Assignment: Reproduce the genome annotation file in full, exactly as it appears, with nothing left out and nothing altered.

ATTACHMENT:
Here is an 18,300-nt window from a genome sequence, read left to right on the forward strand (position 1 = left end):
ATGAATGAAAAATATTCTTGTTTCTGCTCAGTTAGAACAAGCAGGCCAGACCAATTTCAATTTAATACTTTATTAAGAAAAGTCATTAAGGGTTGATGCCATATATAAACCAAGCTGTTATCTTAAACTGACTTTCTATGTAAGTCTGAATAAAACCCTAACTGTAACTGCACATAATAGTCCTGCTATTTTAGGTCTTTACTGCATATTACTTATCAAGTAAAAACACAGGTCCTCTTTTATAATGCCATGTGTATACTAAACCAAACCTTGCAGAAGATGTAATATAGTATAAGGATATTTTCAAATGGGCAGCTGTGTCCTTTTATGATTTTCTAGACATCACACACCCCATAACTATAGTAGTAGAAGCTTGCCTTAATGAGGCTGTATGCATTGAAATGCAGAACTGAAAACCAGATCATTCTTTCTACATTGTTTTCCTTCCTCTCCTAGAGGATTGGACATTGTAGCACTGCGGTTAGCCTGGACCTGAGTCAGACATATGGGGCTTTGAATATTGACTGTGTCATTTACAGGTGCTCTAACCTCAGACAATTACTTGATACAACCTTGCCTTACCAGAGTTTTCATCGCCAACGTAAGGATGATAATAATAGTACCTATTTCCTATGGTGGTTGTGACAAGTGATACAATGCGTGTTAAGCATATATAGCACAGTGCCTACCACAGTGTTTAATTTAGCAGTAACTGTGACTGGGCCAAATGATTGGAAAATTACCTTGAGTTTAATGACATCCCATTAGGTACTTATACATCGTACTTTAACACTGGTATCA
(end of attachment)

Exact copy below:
Here is an 18,300-nt window from a genome sequence, read left to right on the forward strand (position 1 = left end):
ATGAATGAAAAATATTCTTGTTTCTGCTCAGTTAGAACAAGCAGGCCAGACCAATTTCAATTTAATACTTTATTAAGAAAAGTCATTAAGGGTTGATGCCATATATAAACCAAGCTGTTATCTTAAACTGACTTTCTATGTAAGTCTGAATAAAACCCTAACTGTAACTGCACATAATAGTCCTGCTATTTTAGGTCTTTACTGCATATTACTTATCAAGTAAAAACACAGGTCCTCTTTTATAATGCCATGTGTATACTAAACCAAACCTTGCAGAAGATGTAATATAGTATAAGGATATTTTCAAATGGGCAGCTGTGTCCTTTTATGATTTTCTAGACATCACACACCCCATAACTATAGTAGTAGAAGCTTGCCTTAATGAGGCTGTATGCATTGAAATGCAGAACTGAAAACCAGATCATTCTTTCTACATTGTTTTCCTTCCTCTCCTAGAGGATTGGACATTGTAGCACTGCGGTTAGCCTGGACCTGAGTCAGACATATGGGGCTTTGAATATTGACTGTGTCATTTACAGGTGCTCTAACCTCAGACAATTACTTGATACAACCTTGCCTTACCAGAGTTTTCATCGCCAACGTAAGGATGATAATAATAGTACCTATTTCCTATGGTGGTTGTGACAAGTGATACAATGCGTGTTAAGCATATATAGCACAGTGCCTACCACAGTGTTTAATTTAGCAGTAACTGTGACTGGGCCAAATGATTGGAAAATTACCTTGAGTTTAATGACATCCCATTAGGTACTTATACATCGTACTTTAACACTGGTATCA